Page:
The value of 120-hour face-to-face TEFL training course
The value of the 120-hour TEFL course duration is based on the fact that as a qualified ESOL teacher, you will have the opportunity to work in a range of education settings from companies with a lot riding on their employees’ language ability, public schools whose student results are reportable to government agencies, private schools whose students are studying for expensive, high-stakes international exams, and other professional settings.
Ask yourself this: Will a weekend of TEFL training prepare you for the diverse settings that you could find yourself in?
If your training course does not include real-time, live observations and in-depth feedback from industry professionals, what will your first year in the classroom be like?
If your first experience standing up and teaching comes in a high-pressure situation such as those described above, is that fair on the students, their parents, or the school where they are studying?
If that matters to you, then it is really worth doing your homework before selecting the training course for you.
The first step on a pathway
Achieving an RQF Level 5 qualification in TESOL has other benefits. Not only can you ensure that you have the necessary skills and experience which are sought after worldwide in language education, but they also offer an objectively accredited start to a continuing development pathway for teachers.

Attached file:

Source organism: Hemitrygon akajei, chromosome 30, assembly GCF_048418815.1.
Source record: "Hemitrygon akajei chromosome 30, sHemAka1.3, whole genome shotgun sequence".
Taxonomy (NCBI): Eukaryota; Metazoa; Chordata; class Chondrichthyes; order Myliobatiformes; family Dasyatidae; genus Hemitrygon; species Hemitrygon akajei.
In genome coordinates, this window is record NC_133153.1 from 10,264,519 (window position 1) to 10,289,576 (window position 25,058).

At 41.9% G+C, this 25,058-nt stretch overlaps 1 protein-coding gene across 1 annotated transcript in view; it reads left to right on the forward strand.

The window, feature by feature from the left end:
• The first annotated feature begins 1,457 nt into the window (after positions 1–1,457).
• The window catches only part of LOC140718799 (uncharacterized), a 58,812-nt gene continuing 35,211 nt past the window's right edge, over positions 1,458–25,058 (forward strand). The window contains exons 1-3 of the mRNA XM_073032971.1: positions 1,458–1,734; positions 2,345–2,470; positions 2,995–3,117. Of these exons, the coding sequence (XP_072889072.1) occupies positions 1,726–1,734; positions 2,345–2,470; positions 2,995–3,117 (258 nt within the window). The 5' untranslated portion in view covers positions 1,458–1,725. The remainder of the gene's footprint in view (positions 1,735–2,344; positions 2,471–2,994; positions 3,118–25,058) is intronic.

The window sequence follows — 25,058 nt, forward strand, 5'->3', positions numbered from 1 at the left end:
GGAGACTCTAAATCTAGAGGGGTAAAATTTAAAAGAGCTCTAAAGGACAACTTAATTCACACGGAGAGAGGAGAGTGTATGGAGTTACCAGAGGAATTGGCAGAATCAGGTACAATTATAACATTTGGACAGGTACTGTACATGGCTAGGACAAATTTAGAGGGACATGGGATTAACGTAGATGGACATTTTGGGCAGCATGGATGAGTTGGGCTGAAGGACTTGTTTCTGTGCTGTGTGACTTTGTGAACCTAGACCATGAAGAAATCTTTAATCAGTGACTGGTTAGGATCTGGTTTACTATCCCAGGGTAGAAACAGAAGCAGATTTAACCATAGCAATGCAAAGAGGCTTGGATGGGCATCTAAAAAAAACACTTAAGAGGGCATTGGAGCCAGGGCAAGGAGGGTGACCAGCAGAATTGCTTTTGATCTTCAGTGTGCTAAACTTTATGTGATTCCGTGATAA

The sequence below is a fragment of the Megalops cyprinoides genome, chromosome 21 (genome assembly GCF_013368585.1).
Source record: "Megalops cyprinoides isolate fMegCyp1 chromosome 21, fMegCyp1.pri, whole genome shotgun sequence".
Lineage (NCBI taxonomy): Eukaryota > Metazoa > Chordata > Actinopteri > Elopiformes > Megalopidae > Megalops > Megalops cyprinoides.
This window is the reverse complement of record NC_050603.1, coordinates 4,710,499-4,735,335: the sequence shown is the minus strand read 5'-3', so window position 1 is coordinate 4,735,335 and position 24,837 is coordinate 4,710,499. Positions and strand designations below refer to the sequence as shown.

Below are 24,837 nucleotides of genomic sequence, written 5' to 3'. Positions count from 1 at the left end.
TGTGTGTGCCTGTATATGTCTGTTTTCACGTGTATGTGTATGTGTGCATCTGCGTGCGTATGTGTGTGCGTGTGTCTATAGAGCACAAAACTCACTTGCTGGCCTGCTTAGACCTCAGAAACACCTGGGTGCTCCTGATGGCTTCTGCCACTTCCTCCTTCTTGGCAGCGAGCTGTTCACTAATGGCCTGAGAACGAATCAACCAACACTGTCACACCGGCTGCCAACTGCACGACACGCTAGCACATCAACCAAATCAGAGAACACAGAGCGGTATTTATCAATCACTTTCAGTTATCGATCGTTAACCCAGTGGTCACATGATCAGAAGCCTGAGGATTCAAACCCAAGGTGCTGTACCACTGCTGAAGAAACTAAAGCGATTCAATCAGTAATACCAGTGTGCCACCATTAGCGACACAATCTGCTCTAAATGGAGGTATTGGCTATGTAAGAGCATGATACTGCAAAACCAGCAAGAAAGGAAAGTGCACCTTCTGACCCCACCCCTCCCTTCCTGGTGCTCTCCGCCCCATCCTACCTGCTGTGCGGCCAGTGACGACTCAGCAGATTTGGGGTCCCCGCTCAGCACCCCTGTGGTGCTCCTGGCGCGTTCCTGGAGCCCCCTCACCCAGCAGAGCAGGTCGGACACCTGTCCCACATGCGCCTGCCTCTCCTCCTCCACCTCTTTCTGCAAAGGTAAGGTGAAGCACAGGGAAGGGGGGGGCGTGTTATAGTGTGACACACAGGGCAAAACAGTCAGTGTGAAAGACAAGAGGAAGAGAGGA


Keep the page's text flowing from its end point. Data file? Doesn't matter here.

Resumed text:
If you want to continue your development in the TESOL industry with a further qualification such as the Trinity Diploma in TESOL or the Cambridge DELTA, you may be required to show that you have a Level 5 qualification plus two to three years of full-time experience in teaching.
Experience alone does not guarantee quality of teaching, and so missing out on this valuable starting point may prevent you from developing further in the profession when you are ready.
A further benefit of accessing this type of qualification progression is the range of higher professional opportunities that Diploma-level qualifications open up. Management positions, lecturer and university tutor positions, and training and development posts often require a Post-graduate Diploma in TESOL as a minimum, so lacking a recognized qualification from the outset can preclude further career progression at a later stage.
Conclusion: In summary, if you are looking for a long-term career in TESOL, and you want the best for your teaching from the beginning. Then, the seemingly wide choice of training course can easily be winnowed down by looking more closely at the features of the courses you are thinking about.
Check if the qualification is registered on the RQF, check that it involves over 120 hours of guided learning, and look at the requirements for visa applications in countries where you are thinking of traveling as a teacher. Do the groundwork, and you will start on the right foot, with an instant advantage over those who rely on other types of training to start their TESOL experience.
This article was originally published in Dec-2019 and was last updated in Dec-2019.Author: Tom Garside